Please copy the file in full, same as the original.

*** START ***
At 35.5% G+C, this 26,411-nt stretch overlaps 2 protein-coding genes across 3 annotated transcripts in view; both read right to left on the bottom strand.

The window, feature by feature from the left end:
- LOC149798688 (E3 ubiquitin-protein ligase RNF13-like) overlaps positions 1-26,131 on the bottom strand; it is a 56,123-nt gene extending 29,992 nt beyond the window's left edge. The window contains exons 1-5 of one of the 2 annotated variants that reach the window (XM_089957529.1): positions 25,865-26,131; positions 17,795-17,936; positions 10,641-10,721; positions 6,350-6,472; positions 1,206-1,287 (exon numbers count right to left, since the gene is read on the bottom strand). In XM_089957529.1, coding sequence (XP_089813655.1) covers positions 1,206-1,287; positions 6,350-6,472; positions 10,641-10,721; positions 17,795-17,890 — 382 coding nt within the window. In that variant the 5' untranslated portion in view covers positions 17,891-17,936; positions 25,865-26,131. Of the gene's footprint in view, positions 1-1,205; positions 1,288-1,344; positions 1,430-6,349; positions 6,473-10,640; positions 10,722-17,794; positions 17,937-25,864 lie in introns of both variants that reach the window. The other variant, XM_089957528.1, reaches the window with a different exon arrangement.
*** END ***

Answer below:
At 35.5% G+C, this 26,411-nt stretch overlaps 2 protein-coding genes across 3 annotated transcripts in view; both read right to left on the bottom strand.

The window, feature by feature from the left end:
- LOC149798688 (E3 ubiquitin-protein ligase RNF13-like) overlaps positions 1-26,131 on the bottom strand; it is a 56,123-nt gene extending 29,992 nt beyond the window's left edge. The window contains exons 1-5 of one of the 2 annotated variants that reach the window (XM_089957529.1): positions 25,865-26,131; positions 17,795-17,936; positions 10,641-10,721; positions 6,350-6,472; positions 1,206-1,287 (exon numbers count right to left, since the gene is read on the bottom strand). In XM_089957529.1, coding sequence (XP_089813655.1) covers positions 1,206-1,287; positions 6,350-6,472; positions 10,641-10,721; positions 17,795-17,890 — 382 coding nt within the window. In that variant the 5' untranslated portion in view covers positions 17,891-17,936; positions 25,865-26,131. Of the gene's footprint in view, positions 1-1,205; positions 1,288-1,344; positions 1,430-6,349; positions 6,473-10,640; positions 10,722-17,794; positions 17,937-25,864 lie in introns of both variants that reach the window. The other variant, XM_089957528.1, reaches the window with a different exon arrangement.